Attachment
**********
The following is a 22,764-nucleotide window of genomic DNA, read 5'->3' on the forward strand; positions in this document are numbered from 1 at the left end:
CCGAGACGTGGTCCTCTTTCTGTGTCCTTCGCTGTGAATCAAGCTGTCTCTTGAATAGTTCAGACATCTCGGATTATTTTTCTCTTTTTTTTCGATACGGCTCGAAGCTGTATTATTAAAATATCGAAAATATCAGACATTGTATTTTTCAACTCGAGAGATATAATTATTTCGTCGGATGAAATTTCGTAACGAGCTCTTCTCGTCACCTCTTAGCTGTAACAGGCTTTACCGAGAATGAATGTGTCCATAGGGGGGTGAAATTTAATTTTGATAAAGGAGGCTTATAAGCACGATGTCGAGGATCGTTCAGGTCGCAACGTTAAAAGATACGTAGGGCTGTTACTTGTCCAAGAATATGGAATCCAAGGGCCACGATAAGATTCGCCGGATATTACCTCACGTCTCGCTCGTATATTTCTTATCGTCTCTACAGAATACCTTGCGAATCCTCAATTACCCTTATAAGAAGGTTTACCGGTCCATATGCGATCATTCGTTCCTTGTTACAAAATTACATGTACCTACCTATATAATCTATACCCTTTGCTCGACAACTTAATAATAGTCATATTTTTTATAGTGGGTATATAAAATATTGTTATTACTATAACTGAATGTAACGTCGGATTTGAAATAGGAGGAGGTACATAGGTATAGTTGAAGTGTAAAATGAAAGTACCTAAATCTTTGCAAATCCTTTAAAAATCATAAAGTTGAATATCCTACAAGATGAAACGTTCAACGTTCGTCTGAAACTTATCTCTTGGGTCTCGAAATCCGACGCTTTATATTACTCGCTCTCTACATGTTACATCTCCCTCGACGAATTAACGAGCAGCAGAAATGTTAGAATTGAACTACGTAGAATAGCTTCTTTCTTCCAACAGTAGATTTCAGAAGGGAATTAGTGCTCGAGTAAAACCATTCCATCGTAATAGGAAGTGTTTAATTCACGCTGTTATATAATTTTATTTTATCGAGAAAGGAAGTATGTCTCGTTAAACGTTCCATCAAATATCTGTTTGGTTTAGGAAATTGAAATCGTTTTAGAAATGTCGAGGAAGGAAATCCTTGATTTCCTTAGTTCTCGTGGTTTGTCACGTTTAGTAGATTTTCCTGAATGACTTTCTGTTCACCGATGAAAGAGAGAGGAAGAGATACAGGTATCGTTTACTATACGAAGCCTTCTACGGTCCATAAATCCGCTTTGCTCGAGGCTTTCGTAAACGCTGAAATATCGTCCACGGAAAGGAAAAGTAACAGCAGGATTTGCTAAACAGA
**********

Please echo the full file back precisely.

The following is a 22,764-nucleotide window of genomic DNA, read 5'->3' on the forward strand; positions in this document are numbered from 1 at the left end:
CCGAGACGTGGTCCTCTTTCTGTGTCCTTCGCTGTGAATCAAGCTGTCTCTTGAATAGTTCAGACATCTCGGATTATTTTTCTCTTTTTTTTCGATACGGCTCGAAGCTGTATTATTAAAATATCGAAAATATCAGACATTGTATTTTTCAACTCGAGAGATATAATTATTTCGTCGGATGAAATTTCGTAACGAGCTCTTCTCGTCACCTCTTAGCTGTAACAGGCTTTACCGAGAATGAATGTGTCCATAGGGGGGTGAAATTTAATTTTGATAAAGGAGGCTTATAAGCACGATGTCGAGGATCGTTCAGGTCGCAACGTTAAAAGATACGTAGGGCTGTTACTTGTCCAAGAATATGGAATCCAAGGGCCACGATAAGATTCGCCGGATATTACCTCACGTCTCGCTCGTATATTTCTTATCGTCTCTACAGAATACCTTGCGAATCCTCAATTACCCTTATAAGAAGGTTTACCGGTCCATATGCGATCATTCGTTCCTTGTTACAAAATTACATGTACCTACCTATATAATCTATACCCTTTGCTCGACAACTTAATAATAGTCATATTTTTTATAGTGGGTATATAAAATATTGTTATTACTATAACTGAATGTAACGTCGGATTTGAAATAGGAGGAGGTACATAGGTATAGTTGAAGTGTAAAATGAAAGTACCTAAATCTTTGCAAATCCTTTAAAAATCATAAAGTTGAATATCCTACAAGATGAAACGTTCAACGTTCGTCTGAAACTTATCTCTTGGGTCTCGAAATCCGACGCTTTATATTACTCGCTCTCTACATGTTACATCTCCCTCGACGAATTAACGAGCAGCAGAAATGTTAGAATTGAACTACGTAGAATAGCTTCTTTCTTCCAACAGTAGATTTCAGAAGGGAATTAGTGCTCGAGTAAAACCATTCCATCGTAATAGGAAGTGTTTAATTCACGCTGTTATATAATTTTATTTTATCGAGAAAGGAAGTATGTCTCGTTAAACGTTCCATCAAATATCTGTTTGGTTTAGGAAATTGAAATCGTTTTAGAAATGTCGAGGAAGGAAATCCTTGATTTCCTTAGTTCTCGTGGTTTGTCACGTTTAGTAGATTTTCCTGAATGACTTTCTGTTCACCGATGAAAGAGAGAGGAAGAGATACAGGTATCGTTTACTATACGAAGCCTTCTACGGTCCATAAATCCGCTTTGCTCGAGGCTTTCGTAAACGCTGAAATATCGTCCACGGAAAGGAAAAGTAACAGCAGGATTTGCTAAACAGA